Legal Aid Society


LAS Announces Distribution of $22M for New Yorkers Denied Public Benefits

The Legal Aid Society today announced the distribution of over $22 million pursuant to a class action settlement with the City and State to 54,280 New Yorkers who received public assistance and whose benefits were wrongfully reduced or stopped between 2007 and 2015, as reported by AMNY.

Filed in April 2010, Smith v. Proud was brought by Legal Aid and Kramer Levin Naftalis & Frankel LLP against the New York State Office of Temporary and Disability Assistance (OTDA) and the New York City Human Resources Administration (HRA).

During the period targeted by the lawsuit, tens of thousands of individuals received notices from the HRA stating that their subsistence level cash assistance and/or food benefits were being terminated or reduced due to an alleged failure to comply with the agency’s requirements that recipients seek and maintain employment. Under the settlement, the City and State restored benefits to those recipients.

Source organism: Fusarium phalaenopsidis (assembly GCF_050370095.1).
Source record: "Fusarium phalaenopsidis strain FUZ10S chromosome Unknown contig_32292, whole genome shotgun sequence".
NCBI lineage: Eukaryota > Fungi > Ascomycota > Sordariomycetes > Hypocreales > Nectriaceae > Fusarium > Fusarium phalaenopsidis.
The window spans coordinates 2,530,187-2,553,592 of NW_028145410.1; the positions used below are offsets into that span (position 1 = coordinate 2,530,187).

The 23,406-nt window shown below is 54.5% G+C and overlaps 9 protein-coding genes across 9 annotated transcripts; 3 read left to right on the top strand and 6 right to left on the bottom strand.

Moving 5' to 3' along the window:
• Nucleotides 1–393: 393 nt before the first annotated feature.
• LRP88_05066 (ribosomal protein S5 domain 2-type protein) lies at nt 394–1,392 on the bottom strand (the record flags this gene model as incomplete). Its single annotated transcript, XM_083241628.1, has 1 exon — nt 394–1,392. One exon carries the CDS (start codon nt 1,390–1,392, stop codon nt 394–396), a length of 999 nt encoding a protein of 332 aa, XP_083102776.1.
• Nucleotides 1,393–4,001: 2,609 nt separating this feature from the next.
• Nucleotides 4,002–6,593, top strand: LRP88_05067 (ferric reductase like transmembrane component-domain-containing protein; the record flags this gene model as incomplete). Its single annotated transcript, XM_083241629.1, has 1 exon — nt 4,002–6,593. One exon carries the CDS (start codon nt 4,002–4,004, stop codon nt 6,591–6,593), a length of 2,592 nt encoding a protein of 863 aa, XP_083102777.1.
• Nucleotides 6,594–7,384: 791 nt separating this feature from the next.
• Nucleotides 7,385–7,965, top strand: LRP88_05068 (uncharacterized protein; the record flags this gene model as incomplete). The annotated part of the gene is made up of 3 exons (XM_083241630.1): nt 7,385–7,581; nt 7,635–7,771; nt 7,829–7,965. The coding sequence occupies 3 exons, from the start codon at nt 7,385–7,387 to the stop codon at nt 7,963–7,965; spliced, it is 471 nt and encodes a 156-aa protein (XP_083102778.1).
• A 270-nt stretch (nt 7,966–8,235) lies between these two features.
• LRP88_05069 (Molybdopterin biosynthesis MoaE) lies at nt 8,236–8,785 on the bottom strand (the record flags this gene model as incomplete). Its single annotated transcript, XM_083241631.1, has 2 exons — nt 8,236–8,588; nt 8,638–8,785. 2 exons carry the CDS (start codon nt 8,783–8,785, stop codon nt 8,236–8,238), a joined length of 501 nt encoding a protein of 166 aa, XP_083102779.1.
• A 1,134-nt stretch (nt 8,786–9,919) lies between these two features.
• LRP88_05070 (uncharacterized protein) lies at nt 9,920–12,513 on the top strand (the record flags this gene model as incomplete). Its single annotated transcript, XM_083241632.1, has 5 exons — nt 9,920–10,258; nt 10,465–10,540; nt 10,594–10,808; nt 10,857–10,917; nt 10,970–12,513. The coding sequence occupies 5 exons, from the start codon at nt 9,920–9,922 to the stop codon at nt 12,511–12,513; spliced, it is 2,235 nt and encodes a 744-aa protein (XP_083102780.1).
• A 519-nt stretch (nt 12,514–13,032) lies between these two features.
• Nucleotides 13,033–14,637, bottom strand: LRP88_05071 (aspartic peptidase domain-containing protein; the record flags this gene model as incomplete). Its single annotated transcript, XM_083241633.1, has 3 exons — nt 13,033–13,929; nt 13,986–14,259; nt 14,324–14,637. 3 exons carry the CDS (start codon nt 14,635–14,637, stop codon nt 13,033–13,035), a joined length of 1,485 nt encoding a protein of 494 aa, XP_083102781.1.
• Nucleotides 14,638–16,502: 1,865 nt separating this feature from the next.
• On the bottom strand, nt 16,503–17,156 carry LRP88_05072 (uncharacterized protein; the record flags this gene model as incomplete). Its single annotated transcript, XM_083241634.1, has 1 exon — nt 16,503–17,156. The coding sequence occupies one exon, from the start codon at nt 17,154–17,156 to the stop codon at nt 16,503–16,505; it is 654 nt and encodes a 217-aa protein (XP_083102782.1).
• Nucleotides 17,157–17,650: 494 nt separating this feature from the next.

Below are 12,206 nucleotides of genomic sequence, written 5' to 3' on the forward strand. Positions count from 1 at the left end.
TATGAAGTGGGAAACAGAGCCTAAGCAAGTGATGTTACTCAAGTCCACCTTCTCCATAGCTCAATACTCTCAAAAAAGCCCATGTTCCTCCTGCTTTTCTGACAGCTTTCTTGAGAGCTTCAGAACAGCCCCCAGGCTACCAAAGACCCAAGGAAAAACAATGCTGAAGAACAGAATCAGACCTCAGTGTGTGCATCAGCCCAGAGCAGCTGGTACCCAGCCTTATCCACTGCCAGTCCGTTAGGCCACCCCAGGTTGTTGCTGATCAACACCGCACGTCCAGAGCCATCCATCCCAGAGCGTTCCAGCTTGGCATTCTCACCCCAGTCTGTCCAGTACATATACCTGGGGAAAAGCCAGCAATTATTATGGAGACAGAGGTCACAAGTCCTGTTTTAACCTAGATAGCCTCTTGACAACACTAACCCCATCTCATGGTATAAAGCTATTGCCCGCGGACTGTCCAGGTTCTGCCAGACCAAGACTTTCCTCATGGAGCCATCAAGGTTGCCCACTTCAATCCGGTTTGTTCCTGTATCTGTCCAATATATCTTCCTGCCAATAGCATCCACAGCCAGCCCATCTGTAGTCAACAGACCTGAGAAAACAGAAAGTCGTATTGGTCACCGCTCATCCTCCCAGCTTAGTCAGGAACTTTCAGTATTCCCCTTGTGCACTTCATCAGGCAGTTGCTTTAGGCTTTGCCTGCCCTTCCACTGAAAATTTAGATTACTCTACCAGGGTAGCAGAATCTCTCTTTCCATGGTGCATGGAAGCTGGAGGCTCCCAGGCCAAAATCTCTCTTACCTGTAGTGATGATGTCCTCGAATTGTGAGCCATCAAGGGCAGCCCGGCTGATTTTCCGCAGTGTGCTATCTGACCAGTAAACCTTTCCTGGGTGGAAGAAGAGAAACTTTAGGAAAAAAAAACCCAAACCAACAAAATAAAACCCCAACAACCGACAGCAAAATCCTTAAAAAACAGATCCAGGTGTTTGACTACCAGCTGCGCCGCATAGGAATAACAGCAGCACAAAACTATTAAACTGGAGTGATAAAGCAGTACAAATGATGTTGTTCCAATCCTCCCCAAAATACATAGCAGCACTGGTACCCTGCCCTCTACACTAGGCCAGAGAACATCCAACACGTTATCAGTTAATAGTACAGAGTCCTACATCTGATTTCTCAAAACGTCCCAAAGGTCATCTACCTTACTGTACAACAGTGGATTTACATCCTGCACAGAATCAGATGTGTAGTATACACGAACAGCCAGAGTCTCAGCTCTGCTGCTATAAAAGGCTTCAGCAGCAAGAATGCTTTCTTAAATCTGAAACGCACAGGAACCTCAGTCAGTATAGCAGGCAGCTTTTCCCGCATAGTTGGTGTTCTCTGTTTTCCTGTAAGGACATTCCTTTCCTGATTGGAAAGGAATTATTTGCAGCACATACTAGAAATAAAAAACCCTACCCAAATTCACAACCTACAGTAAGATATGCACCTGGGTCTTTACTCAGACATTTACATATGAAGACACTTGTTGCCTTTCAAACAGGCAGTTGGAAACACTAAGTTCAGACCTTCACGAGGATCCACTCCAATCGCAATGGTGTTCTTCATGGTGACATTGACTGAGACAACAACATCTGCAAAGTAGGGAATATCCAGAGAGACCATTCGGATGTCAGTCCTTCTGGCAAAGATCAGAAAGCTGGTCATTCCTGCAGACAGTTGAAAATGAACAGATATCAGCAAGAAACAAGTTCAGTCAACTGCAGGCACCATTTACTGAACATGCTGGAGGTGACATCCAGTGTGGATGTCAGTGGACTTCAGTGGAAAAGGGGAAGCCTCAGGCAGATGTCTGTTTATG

“We are proud of the years of advocacy and litigation that went into getting our clients and all New Yorkers who are on public assistance and were unlawfully sanctioned some justice,” said Les Helfman, a Senior Staff Attorney in the Brooklyn Neighborhood Office of The Legal Aid Society. “The benefit levels that recipients receive are not enough to pay rent and meet basic needs to begin with, but when families were sanctioned, they were pushed even deeper into poverty. This settlement provides compensation for the neediest of these clients.”